Mesilla Valley Transportation, based in Las Cruces, has its main terminal and operations center in East El Paso. It has about 1,650 truck drivers, including about 250 independent drivers who own their own rigs.
"We're always short. I could use another 100 drivers," Jones said. "In today's world, people don't want to be gone from home that long (as required of long-haul truck drivers). "We probably pay a little more per mile (than some companies), but the main thing is to get drivers back home when they want to be home."
A growing list of federal rules and regulations also puts more pressure on drivers, which only adds to the stress of an already tough job and adds to the difficulty of recruiting drivers, Jones said.
The trucking industry has gone through driver shortages before. But the shortage evaporated in 2008 during the Great Recession. It reappeared in 2011 as truck shipping volumes began growing again, the American Trucking Associations noted in a recent analysis of the shortage.
The trucking industry is short almost 48,000 drivers now, and that number could rise to 175,000 by 2024 if current trends continue, the associations' report estimated. Most of the shortage is for long-haul truck drivers.
Almost 70 percent of freight is shipped via trucks, which means the driver shortage can be felt throughout the economy, the report said.
Mesilla Valley Transportation driver George Corral refuels his truck at the company's large truck terminal at 9525 Escobar in East El Paso. (Photo: RUBEN R. RAMIREZ / EL PASO TIMES)
The shortage has companies offering sign-on bonuses and other incentives. And wages are rising.
The annual salary for long-haul truck drivers last year ranged from $25,740 to more than $61,000 nationally, U.S. Department of Labor data show. The national average salary was $41,930 last year, the data show.
In El Paso, where wages are lower than many other areas of the country, the average salary for long-haul truck drivers was $36,280 last year, the DOL reported.
However, other studies and information from companies show annual salaries can go much higher than those averages.
Mesilla Valley Transportation drivers get from $35,000 to $75,000 a year, depending on experience and how many miles they log, Jones, the company's CEO, reported. Mesilla Valley and most other trucking companies pay drivers by the mile. Mesilla Valley pays 35 to 40 cents per mile for single drivers, and 22 to 26 cents per mile for two-driver teams. Those rates have increased several times in the last three years, Jones said.
An American Trucking Associations' study published late last year found the national median, or mid-point pay for drivers in 2013, ranged from $46,000 for drivers working for general, long-haul trucking companies, to $73,000 for private carriers, which are trucks operated by companies shipping products for their own use, such as retail chains.
Josh Hernandez, director of operations at Mustang Express, a small El Paso trucking company owned by his father, said money is important, but drivers also want other things, including more time at home, and respect, he said.
"It's a rough life. We try to make it as convenient for drivers as possible," Hernandez said. He didn't want to divulge the company's trade secrets, but its formula for dealing with drivers seems to be working because it has its 60 driver spots filled, and has another 20 drivers on its waiting list, he said.
Trucker Robert Johnson, who recently was taking a food break at a Milwaukee-area truck stop, said his pay has increased about 15 percent since he started driving 15 years ago. He's making $60,000 to $65,000 annually, he said.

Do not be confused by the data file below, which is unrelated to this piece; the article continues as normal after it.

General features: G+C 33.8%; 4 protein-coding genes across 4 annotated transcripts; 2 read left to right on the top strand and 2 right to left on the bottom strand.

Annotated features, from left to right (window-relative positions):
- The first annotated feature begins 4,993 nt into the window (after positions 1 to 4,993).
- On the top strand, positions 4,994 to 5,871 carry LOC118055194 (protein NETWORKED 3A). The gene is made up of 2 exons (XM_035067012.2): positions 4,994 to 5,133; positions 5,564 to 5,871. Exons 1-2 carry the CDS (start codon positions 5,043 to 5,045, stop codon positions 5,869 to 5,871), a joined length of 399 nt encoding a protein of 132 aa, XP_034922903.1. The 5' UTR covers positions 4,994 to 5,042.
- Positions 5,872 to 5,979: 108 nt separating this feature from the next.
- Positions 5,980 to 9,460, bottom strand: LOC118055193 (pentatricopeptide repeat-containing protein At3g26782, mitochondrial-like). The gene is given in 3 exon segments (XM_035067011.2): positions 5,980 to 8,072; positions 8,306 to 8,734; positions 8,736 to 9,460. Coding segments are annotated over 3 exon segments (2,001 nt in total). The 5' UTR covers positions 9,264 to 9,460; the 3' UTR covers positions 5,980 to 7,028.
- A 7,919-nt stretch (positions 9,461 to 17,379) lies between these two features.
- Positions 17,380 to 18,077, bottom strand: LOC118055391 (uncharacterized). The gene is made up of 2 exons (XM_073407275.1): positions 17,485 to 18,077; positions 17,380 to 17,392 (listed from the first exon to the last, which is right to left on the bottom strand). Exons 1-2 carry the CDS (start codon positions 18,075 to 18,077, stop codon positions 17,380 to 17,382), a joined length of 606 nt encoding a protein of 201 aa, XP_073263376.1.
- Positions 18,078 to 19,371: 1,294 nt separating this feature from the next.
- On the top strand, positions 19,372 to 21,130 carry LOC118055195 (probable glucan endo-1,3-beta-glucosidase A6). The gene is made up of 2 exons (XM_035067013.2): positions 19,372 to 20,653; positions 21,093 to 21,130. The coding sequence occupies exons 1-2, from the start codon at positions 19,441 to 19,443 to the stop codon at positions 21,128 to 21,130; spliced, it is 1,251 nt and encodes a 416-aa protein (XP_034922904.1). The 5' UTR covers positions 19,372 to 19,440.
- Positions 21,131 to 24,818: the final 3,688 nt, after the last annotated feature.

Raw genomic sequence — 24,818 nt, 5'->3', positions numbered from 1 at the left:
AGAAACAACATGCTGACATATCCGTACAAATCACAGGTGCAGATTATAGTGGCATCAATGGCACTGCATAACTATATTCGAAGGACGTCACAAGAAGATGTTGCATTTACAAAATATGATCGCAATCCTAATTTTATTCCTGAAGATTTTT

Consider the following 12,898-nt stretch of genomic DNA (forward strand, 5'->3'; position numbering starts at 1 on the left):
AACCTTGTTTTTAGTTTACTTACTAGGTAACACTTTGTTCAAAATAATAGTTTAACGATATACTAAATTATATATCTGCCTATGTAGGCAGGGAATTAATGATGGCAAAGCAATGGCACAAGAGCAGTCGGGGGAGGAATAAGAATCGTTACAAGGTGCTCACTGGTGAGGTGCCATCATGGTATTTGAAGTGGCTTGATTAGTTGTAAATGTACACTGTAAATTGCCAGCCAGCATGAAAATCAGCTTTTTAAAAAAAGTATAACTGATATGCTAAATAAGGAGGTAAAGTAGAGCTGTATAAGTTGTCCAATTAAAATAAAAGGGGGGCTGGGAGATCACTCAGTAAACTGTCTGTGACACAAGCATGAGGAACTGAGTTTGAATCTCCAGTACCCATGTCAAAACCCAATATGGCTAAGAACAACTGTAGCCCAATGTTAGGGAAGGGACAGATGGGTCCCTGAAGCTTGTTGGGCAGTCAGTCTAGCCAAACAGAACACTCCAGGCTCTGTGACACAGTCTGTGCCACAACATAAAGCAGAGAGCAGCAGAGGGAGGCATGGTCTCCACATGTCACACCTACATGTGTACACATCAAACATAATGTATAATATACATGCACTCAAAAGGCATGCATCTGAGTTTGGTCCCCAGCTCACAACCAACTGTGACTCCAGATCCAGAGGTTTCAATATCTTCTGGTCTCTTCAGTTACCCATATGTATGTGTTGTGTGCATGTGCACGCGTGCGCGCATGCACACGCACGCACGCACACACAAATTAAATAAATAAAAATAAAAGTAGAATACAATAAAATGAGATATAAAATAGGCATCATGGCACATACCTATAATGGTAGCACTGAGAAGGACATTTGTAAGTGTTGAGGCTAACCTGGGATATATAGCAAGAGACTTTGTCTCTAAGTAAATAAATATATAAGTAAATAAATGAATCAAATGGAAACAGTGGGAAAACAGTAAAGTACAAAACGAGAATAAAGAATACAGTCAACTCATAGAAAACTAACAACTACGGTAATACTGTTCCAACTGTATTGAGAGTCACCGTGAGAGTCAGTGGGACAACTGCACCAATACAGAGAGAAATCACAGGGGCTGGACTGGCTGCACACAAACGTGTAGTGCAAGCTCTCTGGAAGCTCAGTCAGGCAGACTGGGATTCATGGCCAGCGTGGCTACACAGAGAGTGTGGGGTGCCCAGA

That's good money, he said. But he'd rather have a job where he could be home with his wife every night instead of just weekends, he said.
About half the drivers on Mustang Express''s waiting list are drivers who left El Paso trucking companies a few years ago to work in more lucrative jobs in the oil fields in the Midland-Odessa area, Hernandez said. But with fuel prices plunging, oil-field companies have been laying people off, and those drivers are now trying to return to the shipping industry, he said.
"About five years ago, we had more trouble finding drivers" because the oil industry boom was luring drivers away from El Paso, Hernandez said.
New drivers are entering the market via several truck driving schools in El Paso. Mesilla Valley Transportation operates a school in Canutillo, Mesilla Valley Institute, which graduates about 20 drivers a week through its five-week programs, Jones reported. Not all those go to his company, he reported.
"Guys try it, and (many) don't like it," Jones said. "It's a tough life."
C.J. Peterson, director of recruiting for Danny Herman Trucking, a Tennessee-based company with a large East El Paso terminal, said not as many people are getting into truck driving as in years past.
"Maybe younger folks don't want to do it. They want to do something else," Peterson said.
The average age of a long-haul driver is 49, reported Bob Costello, chief economist at the American Trucking Associations' headquarters in the Washington, D.C., area. It'll take about 40,000 new drivers a year just to replace retirees, he said.
Add industry growth and other factors, and the trade group estimated the trucking industry will need about 89,000 new drivers per year for the next decade -- more than it's been attracting in recent years.
Also complicating the hiring process are stringent requirements from trucking companies' insurance providers, Mesilla Valley's Jones noted.
"If you have a DWI (driving while intoxicated) or other blemishes on your record, we can't hire you because" of the insurance company's requirements, Jones said.
Mustang Express's Hernandez said, "Insurance ultimately determines if we can bring a driver on. They need a good driving history," he said.